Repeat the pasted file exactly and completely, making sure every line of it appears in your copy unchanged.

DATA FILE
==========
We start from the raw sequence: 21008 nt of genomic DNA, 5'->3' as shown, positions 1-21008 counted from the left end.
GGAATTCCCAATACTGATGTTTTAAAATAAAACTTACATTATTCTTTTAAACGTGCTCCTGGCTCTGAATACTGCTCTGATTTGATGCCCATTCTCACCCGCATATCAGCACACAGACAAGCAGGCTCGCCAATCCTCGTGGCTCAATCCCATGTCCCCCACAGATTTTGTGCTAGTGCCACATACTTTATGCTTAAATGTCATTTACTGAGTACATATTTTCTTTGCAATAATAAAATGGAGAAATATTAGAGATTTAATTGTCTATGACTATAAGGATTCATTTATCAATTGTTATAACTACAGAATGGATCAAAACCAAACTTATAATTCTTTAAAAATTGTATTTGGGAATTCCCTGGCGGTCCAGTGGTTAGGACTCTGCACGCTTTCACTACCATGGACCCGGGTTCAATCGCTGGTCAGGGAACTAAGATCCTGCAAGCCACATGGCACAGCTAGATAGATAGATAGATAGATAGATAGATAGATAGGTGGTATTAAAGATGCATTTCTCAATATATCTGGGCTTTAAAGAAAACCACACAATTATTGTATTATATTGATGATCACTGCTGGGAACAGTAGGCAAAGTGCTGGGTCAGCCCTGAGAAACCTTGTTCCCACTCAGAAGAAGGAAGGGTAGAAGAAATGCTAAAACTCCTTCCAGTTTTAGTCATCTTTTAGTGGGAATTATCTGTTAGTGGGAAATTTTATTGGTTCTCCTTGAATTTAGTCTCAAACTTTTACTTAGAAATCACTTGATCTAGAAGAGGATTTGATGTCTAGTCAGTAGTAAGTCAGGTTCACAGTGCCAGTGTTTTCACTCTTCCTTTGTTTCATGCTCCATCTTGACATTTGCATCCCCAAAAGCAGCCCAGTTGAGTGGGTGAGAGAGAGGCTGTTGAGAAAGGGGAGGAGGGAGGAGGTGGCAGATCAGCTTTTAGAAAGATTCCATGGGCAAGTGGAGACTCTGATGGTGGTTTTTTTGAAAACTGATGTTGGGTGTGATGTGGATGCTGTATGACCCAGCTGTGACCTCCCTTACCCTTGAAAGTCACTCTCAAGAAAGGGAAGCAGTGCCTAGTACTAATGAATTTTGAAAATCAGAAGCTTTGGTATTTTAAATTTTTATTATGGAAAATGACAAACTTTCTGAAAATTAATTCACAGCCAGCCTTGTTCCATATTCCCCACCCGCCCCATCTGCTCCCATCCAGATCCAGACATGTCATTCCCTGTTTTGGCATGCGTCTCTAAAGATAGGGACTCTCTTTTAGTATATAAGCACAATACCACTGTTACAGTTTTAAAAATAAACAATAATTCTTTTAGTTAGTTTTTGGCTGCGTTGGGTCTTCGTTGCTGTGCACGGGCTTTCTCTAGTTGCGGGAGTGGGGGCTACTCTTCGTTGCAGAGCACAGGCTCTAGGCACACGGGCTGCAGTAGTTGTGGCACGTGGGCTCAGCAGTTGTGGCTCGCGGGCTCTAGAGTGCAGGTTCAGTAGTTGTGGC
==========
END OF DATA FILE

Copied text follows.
We start from the raw sequence: 21008 nt of genomic DNA, 5'->3' as shown, positions 1-21008 counted from the left end.
GGAATTCCCAATACTGATGTTTTAAAATAAAACTTACATTATTCTTTTAAACGTGCTCCTGGCTCTGAATACTGCTCTGATTTGATGCCCATTCTCACCCGCATATCAGCACACAGACAAGCAGGCTCGCCAATCCTCGTGGCTCAATCCCATGTCCCCCACAGATTTTGTGCTAGTGCCACATACTTTATGCTTAAATGTCATTTACTGAGTACATATTTTCTTTGCAATAATAAAATGGAGAAATATTAGAGATTTAATTGTCTATGACTATAAGGATTCATTTATCAATTGTTATAACTACAGAATGGATCAAAACCAAACTTATAATTCTTTAAAAATTGTATTTGGGAATTCCCTGGCGGTCCAGTGGTTAGGACTCTGCACGCTTTCACTACCATGGACCCGGGTTCAATCGCTGGTCAGGGAACTAAGATCCTGCAAGCCACATGGCACAGCTAGATAGATAGATAGATAGATAGATAGATAGATAGGTGGTATTAAAGATGCATTTCTCAATATATCTGGGCTTTAAAGAAAACCACACAATTATTGTATTATATTGATGATCACTGCTGGGAACAGTAGGCAAAGTGCTGGGTCAGCCCTGAGAAACCTTGTTCCCACTCAGAAGAAGGAAGGGTAGAAGAAATGCTAAAACTCCTTCCAGTTTTAGTCATCTTTTAGTGGGAATTATCTGTTAGTGGGAAATTTTATTGGTTCTCCTTGAATTTAGTCTCAAACTTTTACTTAGAAATCACTTGATCTAGAAGAGGATTTGATGTCTAGTCAGTAGTAAGTCAGGTTCACAGTGCCAGTGTTTTCACTCTTCCTTTGTTTCATGCTCCATCTTGACATTTGCATCCCCAAAAGCAGCCCAGTTGAGTGGGTGAGAGAGAGGCTGTTGAGAAAGGGGAGGAGGGAGGAGGTGGCAGATCAGCTTTTAGAAAGATTCCATGGGCAAGTGGAGACTCTGATGGTGGTTTTTTTGAAAACTGATGTTGGGTGTGATGTGGATGCTGTATGACCCAGCTGTGACCTCCCTTACCCTTGAAAGTCACTCTCAAGAAAGGGAAGCAGTGCCTAGTACTAATGAATTTTGAAAATCAGAAGCTTTGGTATTTTAAATTTTTATTATGGAAAATGACAAACTTTCTGAAAATTAATTCACAGCCAGCCTTGTTCCATATTCCCCACCCGCCCCATCTGCTCCCATCCAGATCCAGACATGTCATTCCCTGTTTTGGCATGCGTCTCTAAAGATAGGGACTCTCTTTTAGTATATAAGCACAATACCACTGTTACAGTTTTAAAAATAAACAATAATTCTTTTAGTTAGTTTTTGGCTGCGTTGGGTCTTCGTTGCTGTGCACGGGCTTTCTCTAGTTGCGGGAGTGGGGGCTACTCTTCGTTGCAGAGCACAGGCTCTAGGCACACGGGCTGCAGTAGTTGTGGCACGTGGGCTCAGCAGTTGTGGCTCGCGGGCTCTAGAGTGCAGGTTCAGTAGTTGTGGC